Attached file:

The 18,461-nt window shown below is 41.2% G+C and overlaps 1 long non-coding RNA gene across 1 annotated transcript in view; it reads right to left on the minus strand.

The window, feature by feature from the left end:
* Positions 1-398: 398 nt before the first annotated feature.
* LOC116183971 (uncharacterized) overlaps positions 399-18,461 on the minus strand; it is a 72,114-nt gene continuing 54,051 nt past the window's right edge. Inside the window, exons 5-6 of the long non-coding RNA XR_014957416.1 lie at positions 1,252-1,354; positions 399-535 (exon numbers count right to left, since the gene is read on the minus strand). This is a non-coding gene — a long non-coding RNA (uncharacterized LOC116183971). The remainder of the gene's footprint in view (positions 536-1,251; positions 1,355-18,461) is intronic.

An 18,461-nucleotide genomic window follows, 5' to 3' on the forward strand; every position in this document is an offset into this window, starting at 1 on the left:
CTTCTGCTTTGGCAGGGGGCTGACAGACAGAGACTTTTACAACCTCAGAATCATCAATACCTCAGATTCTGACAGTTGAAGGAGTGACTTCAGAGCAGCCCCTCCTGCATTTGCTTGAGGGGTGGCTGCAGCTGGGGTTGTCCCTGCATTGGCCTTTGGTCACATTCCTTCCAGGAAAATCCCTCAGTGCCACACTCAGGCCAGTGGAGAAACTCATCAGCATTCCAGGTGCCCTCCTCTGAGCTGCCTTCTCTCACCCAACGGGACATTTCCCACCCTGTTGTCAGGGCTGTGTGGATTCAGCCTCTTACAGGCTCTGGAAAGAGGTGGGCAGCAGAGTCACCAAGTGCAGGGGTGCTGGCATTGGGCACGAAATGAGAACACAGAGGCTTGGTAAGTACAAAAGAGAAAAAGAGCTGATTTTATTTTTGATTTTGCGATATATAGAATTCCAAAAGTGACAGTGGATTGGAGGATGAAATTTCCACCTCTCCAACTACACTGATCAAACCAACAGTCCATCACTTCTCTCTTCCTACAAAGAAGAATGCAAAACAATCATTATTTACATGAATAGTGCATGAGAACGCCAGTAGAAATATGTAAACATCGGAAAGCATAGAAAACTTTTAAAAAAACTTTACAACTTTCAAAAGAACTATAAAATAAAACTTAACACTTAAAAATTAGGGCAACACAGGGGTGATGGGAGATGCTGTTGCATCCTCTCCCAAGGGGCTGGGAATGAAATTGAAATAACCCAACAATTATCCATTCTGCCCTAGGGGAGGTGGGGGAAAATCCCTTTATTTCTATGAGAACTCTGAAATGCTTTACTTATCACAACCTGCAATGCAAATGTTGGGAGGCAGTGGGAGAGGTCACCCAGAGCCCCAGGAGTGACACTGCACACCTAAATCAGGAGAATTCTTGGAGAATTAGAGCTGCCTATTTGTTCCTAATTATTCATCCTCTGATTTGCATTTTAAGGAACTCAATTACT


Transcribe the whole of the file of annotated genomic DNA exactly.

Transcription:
The 18,461-nt window shown below is 41.2% G+C and overlaps 1 long non-coding RNA gene across 1 annotated transcript in view; it reads right to left on the minus strand.

The window, feature by feature from the left end:
* Positions 1-398: 398 nt before the first annotated feature.
* LOC116183971 (uncharacterized) overlaps positions 399-18,461 on the minus strand; it is a 72,114-nt gene continuing 54,051 nt past the window's right edge. Inside the window, exons 5-6 of the long non-coding RNA XR_014957416.1 lie at positions 1,252-1,354; positions 399-535 (exon numbers count right to left, since the gene is read on the minus strand). This is a non-coding gene — a long non-coding RNA (uncharacterized LOC116183971). The remainder of the gene's footprint in view (positions 536-1,251; positions 1,355-18,461) is intronic.

An 18,461-nucleotide genomic window follows, 5' to 3' on the forward strand; every position in this document is an offset into this window, starting at 1 on the left:
CTTCTGCTTTGGCAGGGGGCTGACAGACAGAGACTTTTACAACCTCAGAATCATCAATACCTCAGATTCTGACAGTTGAAGGAGTGACTTCAGAGCAGCCCCTCCTGCATTTGCTTGAGGGGTGGCTGCAGCTGGGGTTGTCCCTGCATTGGCCTTTGGTCACATTCCTTCCAGGAAAATCCCTCAGTGCCACACTCAGGCCAGTGGAGAAACTCATCAGCATTCCAGGTGCCCTCCTCTGAGCTGCCTTCTCTCACCCAACGGGACATTTCCCACCCTGTTGTCAGGGCTGTGTGGATTCAGCCTCTTACAGGCTCTGGAAAGAGGTGGGCAGCAGAGTCACCAAGTGCAGGGGTGCTGGCATTGGGCACGAAATGAGAACACAGAGGCTTGGTAAGTACAAAAGAGAAAAAGAGCTGATTTTATTTTTGATTTTGCGATATATAGAATTCCAAAAGTGACAGTGGATTGGAGGATGAAATTTCCACCTCTCCAACTACACTGATCAAACCAACAGTCCATCACTTCTCTCTTCCTACAAAGAAGAATGCAAAACAATCATTATTTACATGAATAGTGCATGAGAACGCCAGTAGAAATATGTAAACATCGGAAAGCATAGAAAACTTTTAAAAAAACTTTACAACTTTCAAAAGAACTATAAAATAAAACTTAACACTTAAAAATTAGGGCAACACAGGGGTGATGGGAGATGCTGTTGCATCCTCTCCCAAGGGGCTGGGAATGAAATTGAAATAACCCAACAATTATCCATTCTGCCCTAGGGGAGGTGGGGGAAAATCCCTTTATTTCTATGAGAACTCTGAAATGCTTTACTTATCACAACCTGCAATGCAAATGTTGGGAGGCAGTGGGAGAGGTCACCCAGAGCCCCAGGAGTGACACTGCACACCTAAATCAGGAGAATTCTTGGAGAATTAGAGCTGCCTATTTGTTCCTAATTATTCATCCTCTGATTTGCATTTTAAGGAACTCAATTACT